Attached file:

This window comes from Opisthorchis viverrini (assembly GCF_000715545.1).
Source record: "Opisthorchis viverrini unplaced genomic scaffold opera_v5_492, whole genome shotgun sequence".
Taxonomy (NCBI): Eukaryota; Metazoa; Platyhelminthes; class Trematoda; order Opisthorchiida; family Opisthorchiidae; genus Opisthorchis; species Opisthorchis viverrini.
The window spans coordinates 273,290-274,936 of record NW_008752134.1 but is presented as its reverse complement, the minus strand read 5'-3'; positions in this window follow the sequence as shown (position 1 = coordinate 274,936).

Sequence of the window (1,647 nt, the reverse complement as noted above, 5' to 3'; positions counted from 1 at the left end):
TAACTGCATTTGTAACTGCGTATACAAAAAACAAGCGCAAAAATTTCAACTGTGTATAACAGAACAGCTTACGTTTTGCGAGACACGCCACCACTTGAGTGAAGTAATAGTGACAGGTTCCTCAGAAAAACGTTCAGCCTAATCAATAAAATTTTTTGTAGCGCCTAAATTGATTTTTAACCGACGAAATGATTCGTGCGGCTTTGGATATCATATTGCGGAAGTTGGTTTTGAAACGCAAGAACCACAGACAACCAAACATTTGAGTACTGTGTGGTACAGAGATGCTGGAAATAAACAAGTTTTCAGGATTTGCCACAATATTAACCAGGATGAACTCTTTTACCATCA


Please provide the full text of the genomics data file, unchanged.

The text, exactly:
This window comes from Opisthorchis viverrini (assembly GCF_000715545.1).
Source record: "Opisthorchis viverrini unplaced genomic scaffold opera_v5_492, whole genome shotgun sequence".
Taxonomy (NCBI): Eukaryota; Metazoa; Platyhelminthes; class Trematoda; order Opisthorchiida; family Opisthorchiidae; genus Opisthorchis; species Opisthorchis viverrini.
The window spans coordinates 273,290-274,936 of record NW_008752134.1 but is presented as its reverse complement, the minus strand read 5'-3'; positions in this window follow the sequence as shown (position 1 = coordinate 274,936).

Sequence of the window (1,647 nt, the reverse complement as noted above, 5' to 3'; positions counted from 1 at the left end):
TAACTGCATTTGTAACTGCGTATACAAAAAACAAGCGCAAAAATTTCAACTGTGTATAACAGAACAGCTTACGTTTTGCGAGACACGCCACCACTTGAGTGAAGTAATAGTGACAGGTTCCTCAGAAAAACGTTCAGCCTAATCAATAAAATTTTTTGTAGCGCCTAAATTGATTTTTAACCGACGAAATGATTCGTGCGGCTTTGGATATCATATTGCGGAAGTTGGTTTTGAAACGCAAGAACCACAGACAACCAAACATTTGAGTACTGTGTGGTACAGAGATGCTGGAAATAAACAAGTTTTCAGGATTTGCCACAATATTAACCAGGATGAACTCTTTTACCATCA